Ah, the temptation of an old flame. You were so happy before, how did it ever go wrong? It'll definitely work out the second time round, now you're older and wiser, right? 


​We're only four matches into the Premier League campaign, and we already have our first managerial victim. Javi Gracia has been shown the door by Watford following a poor start to the 2019/20 season, in which the Hornets have claimed only one point from a possible 12. 

Gracia guided his side to an FA Cup final last season, but their early season slump means that the former Malaga boss is the first manager to lose his job in the top flight. 

Watford weren't messing around either. About half an hour had passed before Watford announced the new face in the managerial hot-seat. 

Well, not that new. 

Quique Sanchez Flores has stepped back into the lion's den, where no manager would normally dare to return. 

The former Hornets boss did an admirable job during his first spell at ​Watford, securing a mid-table finish and reaching an FA Cup semi-final, all in the club's first season back in the Premier League. 

But that's where the love story ended. His dismissal at the end of his debut season was met with anger and disbelief amongst plenty of pundits, who were shocked by the Pozzo family's decision  to move on from the Spaniard after less than 12 months in charge. 

Troy Deeney,Odion Ighalo

But there were signs that Sanchez Flores had his own shortcomings. His initial success was rooted in a blossoming strike partnership between Odion Ighalo and ​Troy Deeney, who tore the Premier League apart with their raw power and clinical finishing. It was down to the two forwards that Watford sat in seventh at the turn of the new year. 

But then the honeymoon ended, the love faded and everyone was gradually brought back down to earth.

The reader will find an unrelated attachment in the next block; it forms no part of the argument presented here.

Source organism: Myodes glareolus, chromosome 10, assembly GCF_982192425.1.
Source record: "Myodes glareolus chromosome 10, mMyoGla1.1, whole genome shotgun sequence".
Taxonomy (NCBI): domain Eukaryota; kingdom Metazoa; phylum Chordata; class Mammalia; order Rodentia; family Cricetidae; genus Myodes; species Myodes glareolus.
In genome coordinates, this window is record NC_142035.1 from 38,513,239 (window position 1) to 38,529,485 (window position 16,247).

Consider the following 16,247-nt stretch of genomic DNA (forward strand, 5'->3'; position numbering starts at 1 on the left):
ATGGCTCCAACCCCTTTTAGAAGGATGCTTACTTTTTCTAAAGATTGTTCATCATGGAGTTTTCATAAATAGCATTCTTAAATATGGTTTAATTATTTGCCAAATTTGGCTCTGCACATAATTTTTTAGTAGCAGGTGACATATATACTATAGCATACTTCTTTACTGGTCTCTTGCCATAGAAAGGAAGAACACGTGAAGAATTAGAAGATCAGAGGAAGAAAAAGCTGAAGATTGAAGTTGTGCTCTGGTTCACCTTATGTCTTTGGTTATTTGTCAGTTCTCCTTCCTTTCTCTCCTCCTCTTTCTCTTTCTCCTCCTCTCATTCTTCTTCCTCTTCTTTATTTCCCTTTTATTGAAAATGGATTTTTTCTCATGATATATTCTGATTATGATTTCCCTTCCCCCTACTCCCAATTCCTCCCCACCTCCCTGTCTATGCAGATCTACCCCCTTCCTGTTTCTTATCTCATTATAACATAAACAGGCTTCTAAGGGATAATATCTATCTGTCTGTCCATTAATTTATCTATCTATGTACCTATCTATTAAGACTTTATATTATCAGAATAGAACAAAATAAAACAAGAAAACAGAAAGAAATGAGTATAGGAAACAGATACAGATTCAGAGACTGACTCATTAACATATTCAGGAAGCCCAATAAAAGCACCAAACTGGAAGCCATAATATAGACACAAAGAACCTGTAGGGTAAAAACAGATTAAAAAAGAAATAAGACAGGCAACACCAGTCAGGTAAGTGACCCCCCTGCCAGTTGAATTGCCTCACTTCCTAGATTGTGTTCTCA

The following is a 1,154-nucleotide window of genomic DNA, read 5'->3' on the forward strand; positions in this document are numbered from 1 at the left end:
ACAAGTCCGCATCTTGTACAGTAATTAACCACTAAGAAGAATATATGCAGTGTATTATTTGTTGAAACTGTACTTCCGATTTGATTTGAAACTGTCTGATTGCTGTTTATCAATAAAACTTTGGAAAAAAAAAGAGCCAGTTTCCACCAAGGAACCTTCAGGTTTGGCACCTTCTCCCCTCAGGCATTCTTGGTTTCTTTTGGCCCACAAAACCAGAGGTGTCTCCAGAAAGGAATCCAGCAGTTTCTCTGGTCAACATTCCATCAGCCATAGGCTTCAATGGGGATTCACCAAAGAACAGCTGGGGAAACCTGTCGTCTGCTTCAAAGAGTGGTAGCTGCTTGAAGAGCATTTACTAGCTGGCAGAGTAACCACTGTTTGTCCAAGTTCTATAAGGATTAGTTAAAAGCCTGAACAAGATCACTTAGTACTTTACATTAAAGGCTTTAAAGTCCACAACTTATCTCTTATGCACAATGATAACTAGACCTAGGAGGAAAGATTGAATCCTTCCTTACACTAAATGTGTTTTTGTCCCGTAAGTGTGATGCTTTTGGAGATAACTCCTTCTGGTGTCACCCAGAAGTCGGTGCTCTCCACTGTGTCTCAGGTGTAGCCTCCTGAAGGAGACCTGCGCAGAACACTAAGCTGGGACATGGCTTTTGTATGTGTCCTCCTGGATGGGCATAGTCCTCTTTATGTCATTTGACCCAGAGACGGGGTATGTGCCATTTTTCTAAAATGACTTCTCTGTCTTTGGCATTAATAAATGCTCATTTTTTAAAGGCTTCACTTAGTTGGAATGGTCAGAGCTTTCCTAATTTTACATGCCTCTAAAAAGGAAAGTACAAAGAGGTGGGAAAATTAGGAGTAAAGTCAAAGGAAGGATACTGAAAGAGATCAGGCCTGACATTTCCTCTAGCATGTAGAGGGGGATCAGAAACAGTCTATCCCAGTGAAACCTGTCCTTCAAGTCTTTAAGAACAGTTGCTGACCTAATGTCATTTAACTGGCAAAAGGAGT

Sanchez Flores failed to get any real consistency during the second half of the season, and as his previously trustworthy strikers began to misfire, the Spanish boss showed serious tactical limitations when scrambling for a plan B. 

The Hornets' promising first half of the campaign was followed by a miserable second, and although a 13th place finish appeared very respectable to the outside world, a worrying slump had begun and Pozzo had seen enough. 

Sanchez Flores also had great difficulty in managing the dressing room, and there were inevitable grumblings about a lack of first-team football which contributed to the Spaniard's demise. 

Overall, it seemed that a split was best for both parties. The classy and impressive manager left with his reputation intact, and the Watford hierarchy made a quick decision that they foresaw as a definite probability in a few months time. 

In the roles that followed, the newly re-appointed Hornets boss has hardly proved his employers wrong since they brought down the axe. 

The 54-year-old had a solid first season at Espanyol following his Watford exit, but once again he was unable to motivate his players over a longer period of time, and he was sacked during his second season in Spain. 

Sanchez Flores then spent six months managing Shanghai Shenhua in China, which is hardly the move to make in the hope of proving yourself as a top level manager. Overall, his contribution to the managerial world has been underwhelming. 

Abdoulaye Doucoure,Gerard Deulofeu

Watford are a club on the cusp of something special. Their owner has assembled a talented group of exciting players, who need a manager to help prolong their success over an entire season, and not just the opening six months. 

Sanchez Flores has already proved that he's not capable of achieving that feat, and whilst he may be an adequate stop-gap until the end of the season, his presence in the dugout will only delay Watford's progress as a top-half Premier League side. 

Top players such as Gerard Deulofeu and Abdoulaye Doucouré will be desperate for success in the near future at Vicarage Road, and Sanchez Flores is the type of unambitious appointment that may force these stars to consider their immediate futures. 

The new Watford boss has shown no signs of adapting his managerial style since his first stint in the Premier League, and there are no suggestions that he's learnt his lesson three years on. It may prove to be a trip down memory lane that both manager and supporters live to regret. 

An ex is an ex for a reason, Quique.